In the United Kingdom, behold the mayo

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I just got back from a week in the U.K., spending time with my pen pal Kate, catching my death of cold in drafty train stations, and doing tireless but futile battle against the forces of mayonnaise.

Cooking has come such a long way there since the days of boiled mutton pies and unseasoned turnip slurry and slug and lettuce jam that it's easy to get complacent and assume you can safely order anything without thoroughly reading the menu.

I ate one night in a hip and cosmopolitan gourmet burger joint only to discover it was impossible to find any burger on the menu that didn't come with ... mayonnaise.

Finally I ordered one, instructing the waiter to, in the name of all that was decent, leave out the mayo. "I don't know what it is with you folks," I said, "but in a burger setting, mayo is an option. Not a default."

"Goes with everything," the waiter sang ingratiatingly.

I put my hand on his arm. "No," I said. "No, it does not."

The problem is there is no law against excessive or inappropriate mayonnaise. If there were, I can think of the perfect officers to enforce such a law, endowed with an implacable sense of smell.

True, they are a bit shy about giving testimony in a legal environment. Read on.

West Midlands police have found themselves in a spot of bother over a statement furnished to the Crown Prosecution Service.

The CPS is investigating the conduct of officers in the apprehension of a perp (who, it may be assumed, objects to how he was brought to justice).

As part of its inquiry, the CPS apparently barraged the police with requests and demands for a statement from one Police Constable Peach, an officer involved in the arrest.

The only problem is that PC Peach happens to be a K-9 officer. He is, not to put too fine a point on it, a dog.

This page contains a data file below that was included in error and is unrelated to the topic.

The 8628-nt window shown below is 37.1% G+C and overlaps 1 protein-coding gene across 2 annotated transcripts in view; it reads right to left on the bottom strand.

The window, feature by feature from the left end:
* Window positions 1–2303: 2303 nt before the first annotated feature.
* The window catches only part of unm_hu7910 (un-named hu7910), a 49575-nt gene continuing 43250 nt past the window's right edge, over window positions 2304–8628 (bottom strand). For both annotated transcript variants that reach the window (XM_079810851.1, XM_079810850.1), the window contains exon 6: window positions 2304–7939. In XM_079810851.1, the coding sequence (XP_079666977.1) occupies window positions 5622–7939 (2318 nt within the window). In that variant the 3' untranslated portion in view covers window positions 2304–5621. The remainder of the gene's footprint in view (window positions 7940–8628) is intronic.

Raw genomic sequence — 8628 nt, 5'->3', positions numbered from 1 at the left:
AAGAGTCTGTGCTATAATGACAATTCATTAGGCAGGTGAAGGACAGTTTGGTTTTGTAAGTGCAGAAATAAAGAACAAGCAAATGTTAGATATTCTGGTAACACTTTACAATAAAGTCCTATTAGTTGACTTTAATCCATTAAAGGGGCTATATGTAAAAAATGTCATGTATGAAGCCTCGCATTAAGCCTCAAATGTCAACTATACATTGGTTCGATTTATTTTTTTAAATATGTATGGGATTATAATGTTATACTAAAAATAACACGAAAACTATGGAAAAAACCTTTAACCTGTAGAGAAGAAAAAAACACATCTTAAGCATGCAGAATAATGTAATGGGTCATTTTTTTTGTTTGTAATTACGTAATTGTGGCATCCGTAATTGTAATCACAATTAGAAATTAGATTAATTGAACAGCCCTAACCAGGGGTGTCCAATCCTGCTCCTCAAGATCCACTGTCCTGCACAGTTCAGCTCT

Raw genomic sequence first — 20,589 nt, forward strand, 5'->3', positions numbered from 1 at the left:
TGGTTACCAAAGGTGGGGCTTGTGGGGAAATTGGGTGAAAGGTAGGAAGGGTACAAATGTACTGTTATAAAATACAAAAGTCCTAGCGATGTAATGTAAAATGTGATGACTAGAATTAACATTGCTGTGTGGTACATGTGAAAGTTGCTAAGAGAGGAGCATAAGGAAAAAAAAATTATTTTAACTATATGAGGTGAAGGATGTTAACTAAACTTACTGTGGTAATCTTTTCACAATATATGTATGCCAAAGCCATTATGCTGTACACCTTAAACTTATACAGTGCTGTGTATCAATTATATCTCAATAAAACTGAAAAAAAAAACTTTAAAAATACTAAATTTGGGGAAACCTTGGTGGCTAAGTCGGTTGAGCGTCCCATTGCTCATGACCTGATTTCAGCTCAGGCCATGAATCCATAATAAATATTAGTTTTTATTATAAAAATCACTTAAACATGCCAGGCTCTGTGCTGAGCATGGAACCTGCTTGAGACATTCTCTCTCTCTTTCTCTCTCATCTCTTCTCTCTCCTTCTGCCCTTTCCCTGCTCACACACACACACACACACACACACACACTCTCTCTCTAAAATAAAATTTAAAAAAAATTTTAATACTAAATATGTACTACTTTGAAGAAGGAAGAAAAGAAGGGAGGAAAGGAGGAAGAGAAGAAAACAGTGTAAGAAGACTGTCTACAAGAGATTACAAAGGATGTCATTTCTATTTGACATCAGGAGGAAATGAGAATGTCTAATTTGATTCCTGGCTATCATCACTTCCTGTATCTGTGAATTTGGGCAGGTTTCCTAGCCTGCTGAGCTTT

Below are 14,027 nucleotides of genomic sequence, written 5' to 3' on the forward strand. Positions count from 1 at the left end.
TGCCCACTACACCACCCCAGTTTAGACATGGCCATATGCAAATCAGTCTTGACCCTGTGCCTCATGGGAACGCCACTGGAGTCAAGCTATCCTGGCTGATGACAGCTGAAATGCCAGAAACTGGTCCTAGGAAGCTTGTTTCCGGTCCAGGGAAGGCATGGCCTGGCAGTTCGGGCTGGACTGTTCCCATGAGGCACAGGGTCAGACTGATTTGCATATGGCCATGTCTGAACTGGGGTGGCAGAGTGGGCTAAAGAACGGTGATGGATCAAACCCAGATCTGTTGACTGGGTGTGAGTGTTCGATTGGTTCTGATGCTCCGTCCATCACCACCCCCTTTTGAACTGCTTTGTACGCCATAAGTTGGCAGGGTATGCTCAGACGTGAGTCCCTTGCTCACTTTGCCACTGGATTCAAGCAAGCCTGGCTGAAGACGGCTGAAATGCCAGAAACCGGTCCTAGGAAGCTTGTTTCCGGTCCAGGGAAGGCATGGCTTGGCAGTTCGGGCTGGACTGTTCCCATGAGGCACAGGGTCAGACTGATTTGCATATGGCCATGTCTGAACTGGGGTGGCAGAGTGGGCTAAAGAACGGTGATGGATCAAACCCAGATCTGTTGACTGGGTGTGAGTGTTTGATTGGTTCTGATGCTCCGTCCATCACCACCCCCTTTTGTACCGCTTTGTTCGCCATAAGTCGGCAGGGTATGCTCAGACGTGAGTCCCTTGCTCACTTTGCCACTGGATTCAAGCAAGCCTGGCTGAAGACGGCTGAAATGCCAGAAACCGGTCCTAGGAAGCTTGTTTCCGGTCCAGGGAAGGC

He thus finds paperwork a particular challenge.

His buddies down at the station house gave him a paw, though, and somebody on the force helped him get the lawyers off his furry back by filling out a statement for him from his uniquely Alsatian (what we call a German shepherd) point of view.

In a childlike, oversized printed scrawl, "PC Peach" filled out his name and the date of the incident, as well as his ID number. In the space marked "Age if Under 18" he dutifully put "4" and "signed" with a paw print in two places.

The statement of what occurred during the arrest is as straightforward as a dog would describe it:

"I Chase Him

"I Bite Him

"Bad Man

"He Tasty

"Good Boy

"Good Boy Peach."

The Daily Mail reports that this was brought on by an endless stream of demands from the CPS for a statement from PC Peach. The police had grown increasingly frustrated by the legal demands because although they had explained that PC Peach was not actually capable of describing his role in the arrest, being unable either to speak English or type more than two or three words of gibberish a minute, none of this deterred the piercing legal minds at the CPS.

Of course, if there's one thing lawyers have it's a sense of humor - the whole incident is now under investigation, the CPS having gotten what it so doggedly insisted on having and finding itself Not Amused.

And what about the guy who brought in a wanted man at the Bradford, West Yorkshire, police headquarters while dressed as Batman?

"He was dressed in a full Batman outfit" and disappeared into the night, according to police.

These unrelated law enforcement oddities are giving me an idea. A reality show starring Batman and Peach, Special Condiment Unit. They could sniff out and foil excessive mayonnaise and Marmite and inferior chutney.

Making Britain Tasty. Good Boy Peach!


Samantha Bennett, freelance writer:


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